International Biofuel News: February 20, 2014

Here’s an update on recent news items and other public policy developments in recent weeks relating to the development and commercialization of renewable fuels in Europe.

European Union Renewable Energy Directive


In news relating to the EU Renewable Energy Directive (RED), it was announced that the European Commission had filed suit in the EU Court of Justice against the Republic of Ireland for its alleged failure to implement its obligations under the RED.

Also in February, the U.K. Department of Energy and Climate Change issued updated statistics for the U.K.’s compliance with its RED obligations, showing that 1.34 billion liters of renewable fuels were used in the12-month reporting period that ended in April 2013. This represented 3% of the total road transport fuels used in the U.K. in that time period.

On January 22, 2014, the European Commission issued its 2030 framework for climate and energy policies, to extend EU’s goals for greenhouse gas emission reductions beyond 2020 when the RED will end. Many in the biofuel industry were disappointed that this proposal did not include any proposals for binding targets for renewable fuel use in motor vehicle transport beyond 2020.

European Union Ethanol Policies


EU ethanol anti-dumping actions
.  In late January 2014, the European ethanol trade association ePure filed a formal complaint with the European Commission, alleging that U.S. ethanol producers are illegally dumping ethanol at low prices onto the European market in circumvention of the anti-dumping duties the EU imposed on U.S. ethanol in February 2013. The allegation is that U.S. ethanol is being exported to Norway, which is not an EU member state, and then exported from Norway into the EU in the form of E48 ethanol/gasoline blends. ePure says that Norwegian ethanol imports from the U.S. have grown tenfold in the past year.

More recently, ePure has also pointed to rising exports of ethanol from Peru into the EU, following the entry into force of the EU’s Free Trade Agreement with certain Central and South American countries in August 2013. The association claims that a three-fold increase of ethanol exports from Peru to the EU to over 93 million liters in the first ten months of 2013 has corresponded to exports from the U.S. into Peru of about 84 million liters in the same time period.

The subject of dumping and the EU ethanol tariffs was the cause for a spirited debate at a panel session of the National Ethanol Conference on February 18, 2014, in which Rob Vierhout, the head of ePure, defended the need for tariffs against assertions made by Bob Dineen, the executive director of the Renewable Fuels Association and other North American industry representatives.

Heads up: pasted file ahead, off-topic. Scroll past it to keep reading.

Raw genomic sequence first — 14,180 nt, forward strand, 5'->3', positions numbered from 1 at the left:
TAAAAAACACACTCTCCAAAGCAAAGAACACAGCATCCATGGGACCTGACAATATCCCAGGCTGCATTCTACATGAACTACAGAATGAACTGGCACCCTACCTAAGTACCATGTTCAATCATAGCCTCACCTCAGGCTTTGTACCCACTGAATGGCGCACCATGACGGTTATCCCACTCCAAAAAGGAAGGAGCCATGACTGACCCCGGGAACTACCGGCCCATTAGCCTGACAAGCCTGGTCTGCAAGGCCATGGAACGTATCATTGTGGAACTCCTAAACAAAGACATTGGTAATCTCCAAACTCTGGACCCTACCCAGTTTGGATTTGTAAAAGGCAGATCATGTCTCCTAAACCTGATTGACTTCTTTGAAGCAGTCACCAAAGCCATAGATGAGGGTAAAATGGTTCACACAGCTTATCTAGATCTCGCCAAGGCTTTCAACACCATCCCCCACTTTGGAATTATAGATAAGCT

Previous Biofuel Policy Watch posts on international biofuel news:

D. Glass Associates, Inc. is a consulting company specializing in government and regulatory support for renewable fuels and industrial biotechnology. David Glass, Ph.D. is a veteran of over thirty years in the biotechnology industry, with expertise in industrial biotechnology regulatory affairs, U.S. and international renewable fuels regulation, patents, technology licensing, and market and technology assessments. More information on D. Glass Associates’ government and regulatory consulting capabilities, and copies of some of Dr. Glass’s prior presentations on biofuels and biotechnology regulation, are available at www.slideshare.net/djglass99 and at www.dglassassociates.com. The views expressed in this blog are those of Dr. Glass and D. Glass Associates and do not represent the views of any other organization with which Dr. Glass is affiliated. Please visit our other blog, Advanced Biotechnology for Biofuels

 

Biofuel Policy Updates January 24, 2014

Here’s a quick wrap-up of some recent developments relating to biofuel policies in the U.S., particularly relating to the U.S. Renewable Fuel Standard (RFS) and the California Low Carbon Fuel Standard (LCFS).

2014 RFS volume mandates. The end of the public comment period is approaching on the US EPA’s proposed rule for the 2014 volume mandates (renewable volume obligations, or RVOs) under the RFS. As I reported in my 2013 year-end summary, this proposal represented the first time that EPA was proposing to reduce not only the targets for cellulosic fuels, but also the mandated volumes both for advanced biofuels (a category which includes cellulosic fuels) and the overall target for all renewable fuels. The biofuel industry and its proponents have been up in arms about this proposal, conducting an intense war of words in the media, the Twittersphere, and elsewhere, with numerous companies, trade groups, elected officials and others publicly voicing their opinions opposing these reductions in the RVOs. The public comment period closes on January 28, 2014, and it is not known how quickly EPA will respond and set the final 2014 volume mandates. My prediction is that EPA will respond to the public comments by raising the volumes from the levels in the proposed rule, but not restore them to the levels originally set in the RFS legislation.